His name isn’t important.
For purposes of this discussion, we’ll call him “John.” He’s one man out of the well over 10,000 people, most of them male, who have been arrested for possessing child pornography since 1996. It’s a fact, and a disturbing one: The FBI stated two years ago that child porn arrests are growing at a staggering 2,500 percent. The Associated Press’ Paul Elias quotes a defense attorney for convicted child pornography trafficker Max Budziak:
“It’s not pretty,” said attorney Michael Whelan, who represents Budziak. “There are exceptions, but generally speaking most prosecutions are of a sorry individual with a bad habit.”
“John” is, in the eyes of some, already one of those “sorry individuals.” He has a petty criminal record for multiple incidents, including battery on a police officer. He’s been involved in other crimes and minor personal dramas involving assault, stalking and similar problems. Some of these crimes have been dismissed; others have been pleaded down. Based purely on Internet research, “John” is probably not yet a felon, but he’s headed that way. Last year, he was arrested for possession of child pornography.
The chain of events that led to John’s arrest started with the seizure of his computer(s) and phone(s) for an unrelated crime. Evidently after his computer was taken, John remembered that there was some kiddie porn on his laptop that was downloaded by a relative. He informed the authorities of this and was ultimately arrested. Then he spent a few months in jail until his bail was reduced.
And then things got interesting.
When John finally left jail, he mounted a legal defense hinging on theories as bizarre as any floated in late-night talk radio. Confident that he understood the law well enough to outsmart its functionaries, and explaining that he was engaged in a form of guerilla warfare using technology and public opinion, John uploaded more than 30 YouTube videos, some of them more than an hour long, chronicling every facet of his case.
Typically, defendants are counseled by their lawyers not to speak about their cases in public. There are multiple reasons for this. Everyone hates attorneys until they need the services of one; everyone wants to see lawyers at the bottom of the sea until the time comes for legal redress of one’s grievances. The law is complicated and sometimes counterintuitive. The letter of the law and the spirit of the law may conflict where case history and past interpretation is concerned. This is why law school is both expensive and arduous. If it were so simple to interpret the law successfully, anyone could do it, and thousands of jailhouse lawyers across the country would be successful in their attempts to file their way out of prison.
When facing legal charges, you do yourself the most favors by shutting your mouth. Your lawyer will tell you so. If you speak about the case, you could inadvertently say something that will be used against you. You could make things worse. This is one of the reasons that the right to remain silent is held so sacred by Americans, and why our Constitution protects us from self-incrimination. Just as the man who represents himself in court has a fool for a client, the man who speaks at length about his crimes before or during a trial builds his gallows with his words.
And then there’s John.
John’s YouTube videos are often disturbing. Frequently shot in the dark, with John’s face floating before the camera as if disembodied, they range from agitated rants to methodical diatribes to whispering, indecent pillow talk. In one, a smug John proclaims that he will never go to trial and that the charges against him must surely be dropped; in another, he rails against the ‘corrupt” judge he has just been told will preside over his case; in still another, he flashes before his phone’s camera a variety of documents that he believes are “evidence” in his case, some of them simply print-outs of his own statements, painstakingly written out during his time in a jail cell.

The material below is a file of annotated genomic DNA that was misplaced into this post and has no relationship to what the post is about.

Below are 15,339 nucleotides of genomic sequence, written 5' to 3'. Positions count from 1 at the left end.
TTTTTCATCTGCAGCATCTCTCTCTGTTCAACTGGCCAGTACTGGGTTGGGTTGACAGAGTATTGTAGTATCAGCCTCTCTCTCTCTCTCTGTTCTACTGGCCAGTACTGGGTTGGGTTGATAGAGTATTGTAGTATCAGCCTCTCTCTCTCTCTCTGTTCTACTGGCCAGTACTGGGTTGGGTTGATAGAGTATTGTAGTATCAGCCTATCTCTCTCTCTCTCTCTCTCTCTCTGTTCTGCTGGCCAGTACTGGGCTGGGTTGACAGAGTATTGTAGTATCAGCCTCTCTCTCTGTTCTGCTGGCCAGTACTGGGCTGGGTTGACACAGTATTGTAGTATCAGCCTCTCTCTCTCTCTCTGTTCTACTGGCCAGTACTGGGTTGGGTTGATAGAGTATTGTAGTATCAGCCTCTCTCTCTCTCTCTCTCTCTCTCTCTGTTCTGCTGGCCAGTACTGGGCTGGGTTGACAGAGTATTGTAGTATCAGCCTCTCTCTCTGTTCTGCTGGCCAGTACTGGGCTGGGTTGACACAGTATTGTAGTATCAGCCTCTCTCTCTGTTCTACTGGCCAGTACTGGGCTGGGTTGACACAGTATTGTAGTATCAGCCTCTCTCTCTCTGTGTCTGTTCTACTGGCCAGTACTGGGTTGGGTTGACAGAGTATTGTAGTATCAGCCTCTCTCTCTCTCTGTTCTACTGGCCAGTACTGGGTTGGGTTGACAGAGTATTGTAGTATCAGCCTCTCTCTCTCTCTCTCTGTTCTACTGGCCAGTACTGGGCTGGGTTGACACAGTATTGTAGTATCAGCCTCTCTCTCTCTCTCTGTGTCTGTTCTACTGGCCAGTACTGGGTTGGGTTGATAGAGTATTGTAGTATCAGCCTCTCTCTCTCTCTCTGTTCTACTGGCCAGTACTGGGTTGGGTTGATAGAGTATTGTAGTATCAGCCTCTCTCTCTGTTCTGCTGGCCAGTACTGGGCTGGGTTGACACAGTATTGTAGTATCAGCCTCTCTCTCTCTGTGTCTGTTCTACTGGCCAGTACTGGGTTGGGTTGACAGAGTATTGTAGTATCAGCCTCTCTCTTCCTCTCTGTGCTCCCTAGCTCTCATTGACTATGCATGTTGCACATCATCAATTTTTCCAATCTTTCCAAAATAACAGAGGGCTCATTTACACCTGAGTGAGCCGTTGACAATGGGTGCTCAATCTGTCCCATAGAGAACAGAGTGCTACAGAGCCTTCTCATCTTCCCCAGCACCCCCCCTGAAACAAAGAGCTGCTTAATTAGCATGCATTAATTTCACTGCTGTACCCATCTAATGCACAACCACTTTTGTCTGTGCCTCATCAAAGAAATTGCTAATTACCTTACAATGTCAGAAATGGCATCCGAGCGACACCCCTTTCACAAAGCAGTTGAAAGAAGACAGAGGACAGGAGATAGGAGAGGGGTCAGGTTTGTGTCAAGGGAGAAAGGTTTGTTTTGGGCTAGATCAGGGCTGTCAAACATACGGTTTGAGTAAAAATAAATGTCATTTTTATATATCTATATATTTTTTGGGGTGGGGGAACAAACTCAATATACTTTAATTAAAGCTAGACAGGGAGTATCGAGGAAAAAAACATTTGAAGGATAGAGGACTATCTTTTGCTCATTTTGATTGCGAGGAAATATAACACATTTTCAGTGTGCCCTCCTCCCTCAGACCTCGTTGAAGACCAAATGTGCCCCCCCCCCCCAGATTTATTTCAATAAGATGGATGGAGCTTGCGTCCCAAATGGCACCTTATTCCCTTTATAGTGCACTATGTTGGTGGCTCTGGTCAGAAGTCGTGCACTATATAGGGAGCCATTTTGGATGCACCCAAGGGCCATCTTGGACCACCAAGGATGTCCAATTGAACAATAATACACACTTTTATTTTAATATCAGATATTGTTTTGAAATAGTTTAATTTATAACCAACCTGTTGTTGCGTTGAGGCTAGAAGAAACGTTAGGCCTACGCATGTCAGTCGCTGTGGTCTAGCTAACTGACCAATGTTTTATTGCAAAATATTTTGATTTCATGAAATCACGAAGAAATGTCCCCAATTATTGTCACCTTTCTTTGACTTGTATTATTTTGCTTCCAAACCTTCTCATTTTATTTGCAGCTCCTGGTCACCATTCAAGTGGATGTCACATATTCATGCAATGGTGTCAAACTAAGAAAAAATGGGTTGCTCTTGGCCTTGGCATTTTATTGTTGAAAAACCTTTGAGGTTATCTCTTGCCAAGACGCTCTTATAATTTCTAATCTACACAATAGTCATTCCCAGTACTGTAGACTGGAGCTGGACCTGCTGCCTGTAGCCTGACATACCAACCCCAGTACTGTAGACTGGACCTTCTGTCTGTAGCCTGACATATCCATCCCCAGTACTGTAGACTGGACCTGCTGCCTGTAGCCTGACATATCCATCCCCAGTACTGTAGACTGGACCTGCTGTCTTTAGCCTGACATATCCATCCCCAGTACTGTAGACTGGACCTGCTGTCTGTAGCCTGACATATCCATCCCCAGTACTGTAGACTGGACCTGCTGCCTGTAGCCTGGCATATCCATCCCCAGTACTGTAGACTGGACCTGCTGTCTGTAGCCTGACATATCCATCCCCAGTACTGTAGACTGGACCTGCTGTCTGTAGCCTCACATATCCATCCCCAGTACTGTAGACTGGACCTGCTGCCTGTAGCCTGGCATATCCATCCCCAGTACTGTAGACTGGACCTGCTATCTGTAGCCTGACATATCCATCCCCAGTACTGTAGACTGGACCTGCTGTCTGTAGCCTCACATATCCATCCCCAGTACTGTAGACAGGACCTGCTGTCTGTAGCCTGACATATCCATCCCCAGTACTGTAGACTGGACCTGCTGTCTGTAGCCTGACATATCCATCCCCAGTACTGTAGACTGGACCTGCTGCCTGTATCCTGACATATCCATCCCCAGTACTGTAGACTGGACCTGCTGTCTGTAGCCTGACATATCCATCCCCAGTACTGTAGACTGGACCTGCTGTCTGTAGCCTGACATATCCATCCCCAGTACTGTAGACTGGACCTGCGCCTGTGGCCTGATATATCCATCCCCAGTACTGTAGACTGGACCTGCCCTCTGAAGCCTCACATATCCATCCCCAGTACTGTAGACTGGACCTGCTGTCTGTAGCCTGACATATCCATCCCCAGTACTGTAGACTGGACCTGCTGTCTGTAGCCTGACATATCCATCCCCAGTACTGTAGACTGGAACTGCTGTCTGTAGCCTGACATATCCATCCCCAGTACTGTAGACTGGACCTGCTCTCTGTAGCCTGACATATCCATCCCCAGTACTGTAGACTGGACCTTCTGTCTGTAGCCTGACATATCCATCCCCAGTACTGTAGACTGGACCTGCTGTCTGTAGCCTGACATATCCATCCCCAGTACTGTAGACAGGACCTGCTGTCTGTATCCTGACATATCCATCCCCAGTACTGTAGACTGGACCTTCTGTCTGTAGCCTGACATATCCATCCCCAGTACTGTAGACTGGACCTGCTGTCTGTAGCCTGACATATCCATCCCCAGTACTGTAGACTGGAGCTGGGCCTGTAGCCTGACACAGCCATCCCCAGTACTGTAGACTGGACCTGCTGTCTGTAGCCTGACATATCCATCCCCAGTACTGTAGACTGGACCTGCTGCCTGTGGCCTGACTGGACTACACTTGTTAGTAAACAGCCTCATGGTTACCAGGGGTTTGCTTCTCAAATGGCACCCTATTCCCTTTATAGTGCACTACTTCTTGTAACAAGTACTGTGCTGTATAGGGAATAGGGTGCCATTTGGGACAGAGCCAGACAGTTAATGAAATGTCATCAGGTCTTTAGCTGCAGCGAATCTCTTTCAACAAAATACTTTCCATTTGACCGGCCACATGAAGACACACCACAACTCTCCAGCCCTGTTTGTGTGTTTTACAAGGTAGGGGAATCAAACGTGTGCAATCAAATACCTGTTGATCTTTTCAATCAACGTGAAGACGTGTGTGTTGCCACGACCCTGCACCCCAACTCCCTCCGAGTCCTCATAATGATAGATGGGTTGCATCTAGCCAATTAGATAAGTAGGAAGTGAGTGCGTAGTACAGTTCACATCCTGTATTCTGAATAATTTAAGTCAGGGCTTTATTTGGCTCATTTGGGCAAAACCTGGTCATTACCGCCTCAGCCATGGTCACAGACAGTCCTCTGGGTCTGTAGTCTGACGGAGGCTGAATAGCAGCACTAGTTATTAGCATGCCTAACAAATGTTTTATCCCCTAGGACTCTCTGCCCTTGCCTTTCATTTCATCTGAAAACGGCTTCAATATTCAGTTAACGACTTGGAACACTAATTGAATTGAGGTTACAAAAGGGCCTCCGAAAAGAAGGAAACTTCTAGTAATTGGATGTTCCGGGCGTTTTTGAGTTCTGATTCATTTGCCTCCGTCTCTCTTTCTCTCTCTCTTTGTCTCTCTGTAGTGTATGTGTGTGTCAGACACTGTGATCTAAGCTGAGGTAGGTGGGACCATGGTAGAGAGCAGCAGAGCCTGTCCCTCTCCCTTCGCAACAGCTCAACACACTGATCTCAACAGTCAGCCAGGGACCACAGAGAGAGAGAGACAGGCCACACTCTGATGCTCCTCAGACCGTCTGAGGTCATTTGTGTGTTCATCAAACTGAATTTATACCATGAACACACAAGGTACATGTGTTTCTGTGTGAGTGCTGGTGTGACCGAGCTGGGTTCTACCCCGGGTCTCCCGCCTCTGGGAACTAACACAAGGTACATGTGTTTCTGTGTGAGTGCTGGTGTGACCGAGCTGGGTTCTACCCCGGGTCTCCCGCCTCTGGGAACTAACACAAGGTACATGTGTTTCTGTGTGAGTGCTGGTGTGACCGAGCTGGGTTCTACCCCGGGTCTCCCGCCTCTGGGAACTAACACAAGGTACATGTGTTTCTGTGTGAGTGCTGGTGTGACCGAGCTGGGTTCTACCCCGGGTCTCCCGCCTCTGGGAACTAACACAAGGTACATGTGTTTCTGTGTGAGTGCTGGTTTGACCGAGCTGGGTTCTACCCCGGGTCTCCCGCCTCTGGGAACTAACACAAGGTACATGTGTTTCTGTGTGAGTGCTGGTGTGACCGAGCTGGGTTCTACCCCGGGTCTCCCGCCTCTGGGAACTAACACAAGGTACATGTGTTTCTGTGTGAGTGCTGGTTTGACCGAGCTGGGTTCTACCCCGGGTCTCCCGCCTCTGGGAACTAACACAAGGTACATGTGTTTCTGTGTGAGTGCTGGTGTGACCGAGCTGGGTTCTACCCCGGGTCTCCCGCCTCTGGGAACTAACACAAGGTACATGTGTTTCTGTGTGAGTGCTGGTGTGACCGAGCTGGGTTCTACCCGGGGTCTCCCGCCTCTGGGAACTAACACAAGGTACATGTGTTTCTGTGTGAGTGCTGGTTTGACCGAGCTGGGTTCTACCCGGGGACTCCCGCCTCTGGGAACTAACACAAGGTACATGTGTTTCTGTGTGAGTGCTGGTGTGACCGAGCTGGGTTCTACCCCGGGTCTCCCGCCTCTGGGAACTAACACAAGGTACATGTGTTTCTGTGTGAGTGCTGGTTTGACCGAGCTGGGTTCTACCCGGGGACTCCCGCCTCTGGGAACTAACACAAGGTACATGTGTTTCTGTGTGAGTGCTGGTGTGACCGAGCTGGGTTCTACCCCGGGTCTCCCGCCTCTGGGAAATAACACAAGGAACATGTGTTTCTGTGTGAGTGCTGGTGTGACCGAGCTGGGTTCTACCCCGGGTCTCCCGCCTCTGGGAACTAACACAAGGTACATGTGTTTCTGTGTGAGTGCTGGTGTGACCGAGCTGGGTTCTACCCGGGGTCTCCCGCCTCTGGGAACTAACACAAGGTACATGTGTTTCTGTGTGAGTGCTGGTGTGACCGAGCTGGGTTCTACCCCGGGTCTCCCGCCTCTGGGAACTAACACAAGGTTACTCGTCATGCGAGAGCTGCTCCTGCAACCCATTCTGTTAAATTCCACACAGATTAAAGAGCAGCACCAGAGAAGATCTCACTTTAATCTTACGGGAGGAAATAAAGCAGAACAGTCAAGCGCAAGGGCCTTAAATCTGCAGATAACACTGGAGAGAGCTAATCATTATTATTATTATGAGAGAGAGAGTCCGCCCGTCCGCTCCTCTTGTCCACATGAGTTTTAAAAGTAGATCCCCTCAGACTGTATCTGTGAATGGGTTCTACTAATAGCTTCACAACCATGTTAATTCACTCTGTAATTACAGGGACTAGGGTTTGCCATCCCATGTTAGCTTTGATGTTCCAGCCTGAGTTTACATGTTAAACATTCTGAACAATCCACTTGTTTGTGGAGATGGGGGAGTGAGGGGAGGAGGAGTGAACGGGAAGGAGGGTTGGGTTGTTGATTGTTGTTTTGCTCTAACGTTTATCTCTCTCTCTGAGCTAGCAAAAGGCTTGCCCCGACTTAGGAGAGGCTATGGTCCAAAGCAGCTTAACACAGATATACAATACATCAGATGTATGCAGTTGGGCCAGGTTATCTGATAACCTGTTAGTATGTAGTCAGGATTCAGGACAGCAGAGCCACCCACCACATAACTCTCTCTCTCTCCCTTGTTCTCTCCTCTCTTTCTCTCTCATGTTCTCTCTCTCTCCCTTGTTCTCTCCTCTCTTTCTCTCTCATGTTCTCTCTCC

John’s videos – as well as an online blog in which he careens back and forth between the timeline of his case and his thoughts and opinions on completely unrelated matters – describe in excruciating detail an elaborate conspiracy to frame him. By his own admission, John has something of a reputation in the small town where he lives. It’s the kind of town where almost everybody knows almost everybody else, and it falls to John to play the role of “bad boy.” According to John’s account of events, the conspiracy to convict him for crimes of which he is completely innocent involves state police, prosecutors, local citizens and families possessing power and influence, “business competitors” (though just what commercial business John believes himself to be conducting, or have conducted, is not entirely clear) and even the governor of his state.
All one need do, in fact, to be named as part of the conspiracy is to fail to take seriously John’s account of events. If you are a person of authority and John sends you his pile of photocopied “evidence,” you are a conspirator if you do not immediately act on what you have been given. John believes that his opinion becomes “evidence” the moment it is uploaded to the Internet. His entire defense, his attempt to achieve a trial by YouTube that results in his acquittal, is built on this notion.
And it just might work.
Our legal system is often too complex for its own good. No matter how insane a defense, no matter how ill-advised the actions behind it, on some level our framework for “justice” is obliged to humor this. The wall of impenetrable nonsense that John is throwing at his charges just might obscure the facts in his case. His persistent Internet activity just may muddy the waters of what should be a cut-and-dried case of, “Hey, there’s illegal porn on this computer.”
He might be found innocent.
He might go free.
And that’s the most disturbing fact of all.